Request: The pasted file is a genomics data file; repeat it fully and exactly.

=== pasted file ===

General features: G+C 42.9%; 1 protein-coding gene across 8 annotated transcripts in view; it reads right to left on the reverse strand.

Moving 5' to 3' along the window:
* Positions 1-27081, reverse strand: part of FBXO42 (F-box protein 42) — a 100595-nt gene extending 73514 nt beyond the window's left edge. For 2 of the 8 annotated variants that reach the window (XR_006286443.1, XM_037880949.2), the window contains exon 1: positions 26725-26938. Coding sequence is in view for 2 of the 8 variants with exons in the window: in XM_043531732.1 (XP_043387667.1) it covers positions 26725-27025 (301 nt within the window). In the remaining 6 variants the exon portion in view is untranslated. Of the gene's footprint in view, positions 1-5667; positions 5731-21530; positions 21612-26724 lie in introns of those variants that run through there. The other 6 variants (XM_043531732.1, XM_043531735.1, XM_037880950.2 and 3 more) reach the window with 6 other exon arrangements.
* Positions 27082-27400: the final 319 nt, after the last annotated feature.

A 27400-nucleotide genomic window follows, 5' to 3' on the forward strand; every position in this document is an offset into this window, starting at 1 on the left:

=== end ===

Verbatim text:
General features: G+C 42.9%; 1 protein-coding gene across 8 annotated transcripts in view; it reads right to left on the reverse strand.

Moving 5' to 3' along the window:
* Positions 1-27081, reverse strand: part of FBXO42 (F-box protein 42) — a 100595-nt gene extending 73514 nt beyond the window's left edge. For 2 of the 8 annotated variants that reach the window (XR_006286443.1, XM_037880949.2), the window contains exon 1: positions 26725-26938. Coding sequence is in view for 2 of the 8 variants with exons in the window: in XM_043531732.1 (XP_043387667.1) it covers positions 26725-27025 (301 nt within the window). In the remaining 6 variants the exon portion in view is untranslated. Of the gene's footprint in view, positions 1-5667; positions 5731-21530; positions 21612-26724 lie in introns of those variants that run through there. The other 6 variants (XM_043531732.1, XM_043531735.1, XM_037880950.2 and 3 more) reach the window with 6 other exon arrangements.
* Positions 27082-27400: the final 319 nt, after the last annotated feature.

A 27400-nucleotide genomic window follows, 5' to 3' on the forward strand; every position in this document is an offset into this window, starting at 1 on the left: